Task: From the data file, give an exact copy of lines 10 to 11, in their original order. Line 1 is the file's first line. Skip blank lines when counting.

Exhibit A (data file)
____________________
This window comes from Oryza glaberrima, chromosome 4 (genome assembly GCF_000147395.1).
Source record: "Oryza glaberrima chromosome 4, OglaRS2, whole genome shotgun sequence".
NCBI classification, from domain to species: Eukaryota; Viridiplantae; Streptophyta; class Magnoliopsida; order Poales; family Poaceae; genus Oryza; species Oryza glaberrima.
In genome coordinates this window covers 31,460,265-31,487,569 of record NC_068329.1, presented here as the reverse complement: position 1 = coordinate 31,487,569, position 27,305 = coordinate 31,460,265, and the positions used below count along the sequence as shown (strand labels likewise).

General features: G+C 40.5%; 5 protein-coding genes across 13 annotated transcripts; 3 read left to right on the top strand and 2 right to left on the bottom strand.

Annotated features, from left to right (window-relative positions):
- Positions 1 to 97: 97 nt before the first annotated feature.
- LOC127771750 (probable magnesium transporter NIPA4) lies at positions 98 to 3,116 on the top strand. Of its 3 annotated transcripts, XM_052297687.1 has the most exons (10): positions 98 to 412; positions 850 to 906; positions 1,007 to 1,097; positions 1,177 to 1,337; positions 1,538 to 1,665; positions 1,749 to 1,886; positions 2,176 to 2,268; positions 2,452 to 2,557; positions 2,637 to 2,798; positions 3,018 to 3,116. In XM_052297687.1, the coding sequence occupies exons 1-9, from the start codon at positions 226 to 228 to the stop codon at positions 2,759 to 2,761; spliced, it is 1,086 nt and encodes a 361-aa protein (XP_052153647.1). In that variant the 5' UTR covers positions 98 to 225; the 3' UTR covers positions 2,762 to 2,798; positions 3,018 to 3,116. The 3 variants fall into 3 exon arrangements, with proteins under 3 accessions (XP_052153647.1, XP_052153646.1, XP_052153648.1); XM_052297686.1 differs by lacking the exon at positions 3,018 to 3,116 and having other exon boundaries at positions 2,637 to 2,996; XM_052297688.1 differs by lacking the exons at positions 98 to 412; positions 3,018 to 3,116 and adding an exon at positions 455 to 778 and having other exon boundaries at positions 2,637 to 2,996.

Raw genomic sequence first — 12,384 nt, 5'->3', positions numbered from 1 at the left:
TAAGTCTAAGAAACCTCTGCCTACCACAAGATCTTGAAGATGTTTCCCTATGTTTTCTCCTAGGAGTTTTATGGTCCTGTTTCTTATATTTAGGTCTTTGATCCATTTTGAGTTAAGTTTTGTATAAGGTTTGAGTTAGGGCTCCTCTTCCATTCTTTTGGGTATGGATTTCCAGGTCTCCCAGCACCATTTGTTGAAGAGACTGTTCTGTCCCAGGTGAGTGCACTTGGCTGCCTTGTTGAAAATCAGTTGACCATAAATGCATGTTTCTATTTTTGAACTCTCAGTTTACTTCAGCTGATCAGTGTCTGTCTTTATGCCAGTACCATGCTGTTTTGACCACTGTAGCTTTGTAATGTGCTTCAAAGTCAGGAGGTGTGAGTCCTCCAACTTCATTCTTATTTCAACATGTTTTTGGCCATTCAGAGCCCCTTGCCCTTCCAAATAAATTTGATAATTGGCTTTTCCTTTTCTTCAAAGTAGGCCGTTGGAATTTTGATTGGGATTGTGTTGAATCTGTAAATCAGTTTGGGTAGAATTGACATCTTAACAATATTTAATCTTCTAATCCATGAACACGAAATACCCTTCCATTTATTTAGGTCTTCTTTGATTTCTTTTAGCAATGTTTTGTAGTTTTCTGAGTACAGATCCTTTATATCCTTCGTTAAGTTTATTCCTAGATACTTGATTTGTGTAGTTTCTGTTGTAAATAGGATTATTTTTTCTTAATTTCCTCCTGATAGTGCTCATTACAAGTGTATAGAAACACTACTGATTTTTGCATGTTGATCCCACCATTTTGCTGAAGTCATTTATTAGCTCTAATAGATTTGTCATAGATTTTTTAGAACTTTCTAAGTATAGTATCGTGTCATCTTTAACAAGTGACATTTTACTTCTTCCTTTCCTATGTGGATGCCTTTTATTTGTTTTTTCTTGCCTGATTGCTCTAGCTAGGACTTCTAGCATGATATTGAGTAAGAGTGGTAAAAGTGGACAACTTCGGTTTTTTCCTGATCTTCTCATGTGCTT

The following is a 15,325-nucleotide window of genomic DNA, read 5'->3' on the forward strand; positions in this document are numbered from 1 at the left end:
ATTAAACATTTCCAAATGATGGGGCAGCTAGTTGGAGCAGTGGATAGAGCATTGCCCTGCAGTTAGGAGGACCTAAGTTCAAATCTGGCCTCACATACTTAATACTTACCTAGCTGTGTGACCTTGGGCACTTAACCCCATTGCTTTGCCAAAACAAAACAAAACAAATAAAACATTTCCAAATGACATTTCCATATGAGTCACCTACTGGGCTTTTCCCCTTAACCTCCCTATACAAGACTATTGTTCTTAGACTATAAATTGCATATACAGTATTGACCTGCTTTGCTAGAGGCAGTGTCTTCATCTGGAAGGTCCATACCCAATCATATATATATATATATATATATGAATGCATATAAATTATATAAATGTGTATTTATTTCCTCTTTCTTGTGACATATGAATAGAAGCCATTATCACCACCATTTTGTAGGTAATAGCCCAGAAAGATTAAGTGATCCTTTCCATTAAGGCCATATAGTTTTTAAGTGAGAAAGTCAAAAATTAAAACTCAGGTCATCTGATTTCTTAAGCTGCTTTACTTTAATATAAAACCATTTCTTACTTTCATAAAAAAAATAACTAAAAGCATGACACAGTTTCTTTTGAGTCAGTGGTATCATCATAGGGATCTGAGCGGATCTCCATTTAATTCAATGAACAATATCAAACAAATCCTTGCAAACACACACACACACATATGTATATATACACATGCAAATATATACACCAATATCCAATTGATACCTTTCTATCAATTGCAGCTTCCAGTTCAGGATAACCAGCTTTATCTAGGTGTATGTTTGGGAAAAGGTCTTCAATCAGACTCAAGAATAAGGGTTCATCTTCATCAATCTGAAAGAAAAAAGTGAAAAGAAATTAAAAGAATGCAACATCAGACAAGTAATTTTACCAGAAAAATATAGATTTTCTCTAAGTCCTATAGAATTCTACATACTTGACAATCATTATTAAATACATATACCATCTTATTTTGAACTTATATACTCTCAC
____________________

TAAGTCTAAGAAACCTCTGCCTACCACAAGATCTTGAAGATGTTTCCCTATGTTTTCTCCTAGGAGTTTTATGGTCCTGTTTCTTATATTTAGGTCTTTGATCCATTTTGAGTTAAGTTTTGTATAAGGTTTGAGTTAGGGCTCCTCTTCCATTCTTTTGGGTATGGATTTCCAGGTCTCCCAGCACCATTTGTTGAAGAGACTGTTCTGTCCCAGGTGAGTGCACTTGGCTGCCTTGTTGAAAATCAGTTGACCATAAATGCATGTTTCTATTTTTGAACTCTCAGTTTACTTCAGCTGATCAGTGTCTGTCTTTATGCCAGTACCATGCTGTTTTGACCACTGTAGCTTTGTAATGTGCTTCAAAGTCAGGAGGTGTGAGTCCTCCAACTTCATTCTTATTTCAACATGTTTTTGGCCATTCAGAGCCCCTTGCCCTTCCAAATAAATTTGATAATTGGCTTTTCCTTTTCTTCAAAGTAGGCCGTTGGAATTTTGATTGGGATTGTGTTGAATCTGTAAATCAGTTTGGGTAGAATTGACATCTTAACAATATTTAATCTTCTAATCCATGAACACGAAATACCCTTCCATTTATTTAGGTCTTCTTTGATTTCTTTTAGCAATGTTTTGTAGTTTTCTGAGTACAGATCCTTTATATCCTTCGTTAAGTTTATTCCTAGATACTTGATTTGTGTAGTTTCTGTTGTAAATAGGATTATTTTTTCTTAATTTCCTCCTGATAGTGCTCATTACAAGTGTATAGAAACACTACTGATTTTTGCATGTTGATCCCACCATTTTGCTGAAGTCATTTATTAGCTCTAATAGATTTGTCATAGATTTTTTAGAACTTTCTAAGTATAGTATCGTGTCATCTTTAACAAGTGACATTTTACTTCTTCCTTTCCTATGTGGATGCCTTTTATTTGTTTTTTCTTGCCTGATTGCTCTAGCTAGGACTTCTAGCATGATATTGAGTAAGAGTGGTAAAAGTGGACAACTTCGGTTTTTTCCTGATCTTCTCATGTGCTT

The following is a 15,325-nucleotide window of genomic DNA, read 5'->3' on the forward strand; positions in this document are numbered from 1 at the left end: